HLSC 1F90 Chapter Notes - Chapter 3: Attachment Parenting, Codependency, Attachment Theory

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Healthy Relationships and Communication
ch 10
ch 11, 434-464 (Introduction …TO… Sexual Behaviour)
Lecture 3
Human being need social relationships; we cannot thrive as solitary creatures. Nor could the
human species survive if adults didn’t cherish and support each other, if we didn’t form strong,
mutual attachments with our infants, and if we didn’t create families in which to raise children.
Simply put, people need people.
Although people are held together in relationships by a variety of factors, the foundation of
many relationships is the ability to both give and receive love. Love in its many forms---romantic,
passionate, platonic, parental—is the wellspring from which much of life’s meaning and delight
flows. In our culture, it binds us together as partners, parents, children and friends.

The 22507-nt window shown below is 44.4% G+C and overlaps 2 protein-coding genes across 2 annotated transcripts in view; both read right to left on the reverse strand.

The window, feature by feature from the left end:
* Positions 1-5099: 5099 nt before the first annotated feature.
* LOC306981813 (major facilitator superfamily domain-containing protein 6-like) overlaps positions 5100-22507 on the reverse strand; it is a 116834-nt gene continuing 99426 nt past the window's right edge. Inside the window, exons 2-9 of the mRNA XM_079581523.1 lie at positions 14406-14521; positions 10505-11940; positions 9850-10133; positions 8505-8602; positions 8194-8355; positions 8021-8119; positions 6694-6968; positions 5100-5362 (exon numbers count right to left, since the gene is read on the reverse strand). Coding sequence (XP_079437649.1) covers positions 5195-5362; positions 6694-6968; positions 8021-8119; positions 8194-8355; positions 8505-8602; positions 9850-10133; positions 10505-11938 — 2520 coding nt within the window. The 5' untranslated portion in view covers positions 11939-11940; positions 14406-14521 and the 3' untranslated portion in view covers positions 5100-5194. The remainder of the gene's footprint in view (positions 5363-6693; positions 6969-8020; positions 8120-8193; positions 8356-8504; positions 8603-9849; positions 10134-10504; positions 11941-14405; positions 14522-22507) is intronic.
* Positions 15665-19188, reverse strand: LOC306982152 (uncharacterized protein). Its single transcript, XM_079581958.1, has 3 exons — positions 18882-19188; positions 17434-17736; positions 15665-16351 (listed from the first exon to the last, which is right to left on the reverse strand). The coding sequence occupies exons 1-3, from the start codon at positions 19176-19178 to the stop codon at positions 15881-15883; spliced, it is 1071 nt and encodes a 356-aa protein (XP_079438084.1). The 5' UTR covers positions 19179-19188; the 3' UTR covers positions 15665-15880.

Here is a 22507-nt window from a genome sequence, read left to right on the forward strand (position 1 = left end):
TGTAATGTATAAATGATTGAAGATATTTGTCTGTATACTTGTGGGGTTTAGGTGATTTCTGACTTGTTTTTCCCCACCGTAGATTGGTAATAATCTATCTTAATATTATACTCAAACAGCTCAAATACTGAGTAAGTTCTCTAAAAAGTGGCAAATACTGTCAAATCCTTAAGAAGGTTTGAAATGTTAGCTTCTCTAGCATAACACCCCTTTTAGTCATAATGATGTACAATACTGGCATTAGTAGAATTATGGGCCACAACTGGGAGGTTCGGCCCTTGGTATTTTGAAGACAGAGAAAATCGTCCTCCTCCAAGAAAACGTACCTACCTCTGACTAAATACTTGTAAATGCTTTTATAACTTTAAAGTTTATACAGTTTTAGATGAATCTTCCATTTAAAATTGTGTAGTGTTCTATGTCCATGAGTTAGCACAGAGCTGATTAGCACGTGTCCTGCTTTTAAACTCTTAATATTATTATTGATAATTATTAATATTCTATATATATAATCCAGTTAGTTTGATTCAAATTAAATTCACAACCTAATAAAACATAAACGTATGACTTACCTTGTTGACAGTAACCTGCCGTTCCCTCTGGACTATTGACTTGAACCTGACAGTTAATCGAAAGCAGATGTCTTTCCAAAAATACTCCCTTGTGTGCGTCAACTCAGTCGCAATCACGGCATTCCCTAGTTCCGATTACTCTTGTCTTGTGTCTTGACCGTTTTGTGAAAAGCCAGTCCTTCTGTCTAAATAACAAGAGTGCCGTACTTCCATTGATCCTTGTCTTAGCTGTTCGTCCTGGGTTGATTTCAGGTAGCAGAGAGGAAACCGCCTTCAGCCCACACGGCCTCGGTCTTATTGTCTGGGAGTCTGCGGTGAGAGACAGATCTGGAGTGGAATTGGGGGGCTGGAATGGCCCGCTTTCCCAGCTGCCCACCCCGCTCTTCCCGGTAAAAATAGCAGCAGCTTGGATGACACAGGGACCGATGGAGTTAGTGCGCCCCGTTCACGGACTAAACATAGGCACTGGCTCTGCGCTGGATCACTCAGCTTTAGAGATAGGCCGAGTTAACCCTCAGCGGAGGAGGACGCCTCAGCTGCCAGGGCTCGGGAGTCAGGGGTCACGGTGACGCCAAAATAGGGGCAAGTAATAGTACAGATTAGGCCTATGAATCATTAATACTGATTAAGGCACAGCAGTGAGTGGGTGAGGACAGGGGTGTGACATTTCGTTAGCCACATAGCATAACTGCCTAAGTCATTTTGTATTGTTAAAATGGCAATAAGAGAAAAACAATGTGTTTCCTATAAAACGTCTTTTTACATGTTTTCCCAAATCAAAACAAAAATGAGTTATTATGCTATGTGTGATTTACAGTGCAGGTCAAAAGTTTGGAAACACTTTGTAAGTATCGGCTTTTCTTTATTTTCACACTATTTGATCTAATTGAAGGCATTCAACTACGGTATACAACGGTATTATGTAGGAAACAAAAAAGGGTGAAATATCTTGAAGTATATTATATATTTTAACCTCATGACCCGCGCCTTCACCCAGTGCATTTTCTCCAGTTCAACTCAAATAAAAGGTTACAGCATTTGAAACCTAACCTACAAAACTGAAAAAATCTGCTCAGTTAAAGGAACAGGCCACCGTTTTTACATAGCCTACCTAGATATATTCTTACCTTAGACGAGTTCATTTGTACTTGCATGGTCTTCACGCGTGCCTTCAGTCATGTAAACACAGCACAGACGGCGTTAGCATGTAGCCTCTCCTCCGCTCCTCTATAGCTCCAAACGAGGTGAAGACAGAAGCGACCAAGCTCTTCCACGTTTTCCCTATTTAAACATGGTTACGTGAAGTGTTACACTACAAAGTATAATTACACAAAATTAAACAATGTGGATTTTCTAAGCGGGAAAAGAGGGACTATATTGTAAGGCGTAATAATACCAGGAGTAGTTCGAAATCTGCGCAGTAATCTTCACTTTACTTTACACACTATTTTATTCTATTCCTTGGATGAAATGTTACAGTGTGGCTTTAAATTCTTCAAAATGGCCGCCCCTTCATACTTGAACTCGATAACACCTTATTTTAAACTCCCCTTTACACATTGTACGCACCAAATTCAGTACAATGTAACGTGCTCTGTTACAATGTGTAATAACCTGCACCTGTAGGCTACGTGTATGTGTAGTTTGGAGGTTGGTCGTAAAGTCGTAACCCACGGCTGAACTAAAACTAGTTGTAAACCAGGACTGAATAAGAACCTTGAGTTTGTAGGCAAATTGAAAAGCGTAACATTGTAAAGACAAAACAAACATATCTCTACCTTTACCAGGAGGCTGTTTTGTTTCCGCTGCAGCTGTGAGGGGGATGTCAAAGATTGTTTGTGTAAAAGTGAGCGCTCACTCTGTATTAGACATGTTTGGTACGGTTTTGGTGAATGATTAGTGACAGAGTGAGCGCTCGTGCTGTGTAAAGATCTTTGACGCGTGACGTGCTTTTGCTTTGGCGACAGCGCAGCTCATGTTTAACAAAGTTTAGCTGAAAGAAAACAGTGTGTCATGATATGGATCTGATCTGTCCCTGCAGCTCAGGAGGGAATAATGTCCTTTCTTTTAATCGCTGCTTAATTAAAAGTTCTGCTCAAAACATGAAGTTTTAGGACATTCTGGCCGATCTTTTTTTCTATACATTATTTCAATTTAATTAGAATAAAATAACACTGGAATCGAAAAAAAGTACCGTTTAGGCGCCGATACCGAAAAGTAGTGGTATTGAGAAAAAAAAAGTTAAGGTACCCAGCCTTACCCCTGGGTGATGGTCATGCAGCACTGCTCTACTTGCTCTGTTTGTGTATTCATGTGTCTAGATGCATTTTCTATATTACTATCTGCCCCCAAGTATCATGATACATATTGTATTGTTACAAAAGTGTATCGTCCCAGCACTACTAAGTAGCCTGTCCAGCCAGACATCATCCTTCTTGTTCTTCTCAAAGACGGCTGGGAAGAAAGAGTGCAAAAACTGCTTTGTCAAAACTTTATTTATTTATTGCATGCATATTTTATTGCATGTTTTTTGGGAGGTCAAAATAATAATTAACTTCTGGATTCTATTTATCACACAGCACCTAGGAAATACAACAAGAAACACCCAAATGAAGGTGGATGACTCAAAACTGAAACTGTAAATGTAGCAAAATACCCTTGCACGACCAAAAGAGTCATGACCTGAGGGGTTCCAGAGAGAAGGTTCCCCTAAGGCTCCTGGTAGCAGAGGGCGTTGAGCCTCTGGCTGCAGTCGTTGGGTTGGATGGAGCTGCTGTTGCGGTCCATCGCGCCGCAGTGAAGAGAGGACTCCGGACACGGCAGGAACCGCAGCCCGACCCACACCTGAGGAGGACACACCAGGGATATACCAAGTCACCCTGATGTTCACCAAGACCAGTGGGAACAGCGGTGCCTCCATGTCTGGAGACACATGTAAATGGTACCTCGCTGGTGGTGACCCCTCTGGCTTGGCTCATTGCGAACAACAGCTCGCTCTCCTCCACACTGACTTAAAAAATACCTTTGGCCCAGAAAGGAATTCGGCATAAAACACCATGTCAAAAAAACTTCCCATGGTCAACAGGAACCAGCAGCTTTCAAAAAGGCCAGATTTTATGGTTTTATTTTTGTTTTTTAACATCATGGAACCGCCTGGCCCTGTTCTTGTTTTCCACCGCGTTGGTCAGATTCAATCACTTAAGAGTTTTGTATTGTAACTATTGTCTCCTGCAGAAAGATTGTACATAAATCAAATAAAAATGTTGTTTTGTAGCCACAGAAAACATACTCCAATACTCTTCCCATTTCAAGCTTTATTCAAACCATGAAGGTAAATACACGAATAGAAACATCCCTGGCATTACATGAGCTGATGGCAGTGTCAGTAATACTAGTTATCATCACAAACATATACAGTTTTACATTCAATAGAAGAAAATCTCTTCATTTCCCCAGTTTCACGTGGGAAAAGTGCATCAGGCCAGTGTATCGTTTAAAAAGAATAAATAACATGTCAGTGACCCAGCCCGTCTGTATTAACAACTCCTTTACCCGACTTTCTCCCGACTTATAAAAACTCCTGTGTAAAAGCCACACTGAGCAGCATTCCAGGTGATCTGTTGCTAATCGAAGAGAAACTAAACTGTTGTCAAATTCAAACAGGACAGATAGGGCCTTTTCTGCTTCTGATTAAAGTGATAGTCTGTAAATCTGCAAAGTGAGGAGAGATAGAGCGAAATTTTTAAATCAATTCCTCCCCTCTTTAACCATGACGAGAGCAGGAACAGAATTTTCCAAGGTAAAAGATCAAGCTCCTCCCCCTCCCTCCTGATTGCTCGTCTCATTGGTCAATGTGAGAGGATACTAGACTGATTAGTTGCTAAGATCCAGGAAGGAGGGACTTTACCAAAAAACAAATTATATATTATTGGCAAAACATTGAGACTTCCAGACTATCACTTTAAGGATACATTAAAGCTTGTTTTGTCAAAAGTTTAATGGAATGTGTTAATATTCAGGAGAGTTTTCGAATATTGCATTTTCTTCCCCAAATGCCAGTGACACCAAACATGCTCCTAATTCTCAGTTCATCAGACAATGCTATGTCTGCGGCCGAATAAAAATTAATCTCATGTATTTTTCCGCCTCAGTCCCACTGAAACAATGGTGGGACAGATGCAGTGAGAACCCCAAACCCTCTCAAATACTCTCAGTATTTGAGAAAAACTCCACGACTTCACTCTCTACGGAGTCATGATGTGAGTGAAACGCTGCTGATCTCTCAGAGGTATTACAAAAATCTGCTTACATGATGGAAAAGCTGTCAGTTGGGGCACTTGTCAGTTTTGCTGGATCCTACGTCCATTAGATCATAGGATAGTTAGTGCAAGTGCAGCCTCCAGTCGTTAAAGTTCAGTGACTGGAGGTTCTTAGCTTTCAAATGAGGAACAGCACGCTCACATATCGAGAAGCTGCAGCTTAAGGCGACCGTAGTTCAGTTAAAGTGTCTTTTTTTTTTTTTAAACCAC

Just as important is developing a healthy relationship with ourselves, which includes the ability
to self-soothe, to regulate our emotions, and to be alone with ourselves at times.
Developing Close Relationships
People who develop successful close, often called intimate, relationships believe in themselves
and in the people around them. They are willing to give of themselves—to share their ideas,
feelings, time, needs---and accept what others want to give them.
Self Concept and Self-Esteem
The roots of identity and sense of self can be found in childhood, in the relationships we had
with our parents and other family members. As adults, we probably have a sense that we are
basically lovable, worthwhile people and that we can trust others if, as babies and children, we
experienced the following:
oWe felt loved, valued and respected.
oAdults responded to our needs in a reasonably appropriate way
oAdults gave us the freedom to explore and develop a sense of being separate individuals
Gender Role
Another thing we learn in early childhood is our gender role---the activities, abilities and
characteristics that our culture deems appropriate for us based on whether we are male or
female. In our society, men have traditionally been expected to work and provide for their
families; to be aggressive, competitive, and power oriented; and to use thinking and logic to
solve problems.
Women have been expected to take care of the home and children; to be cooperative,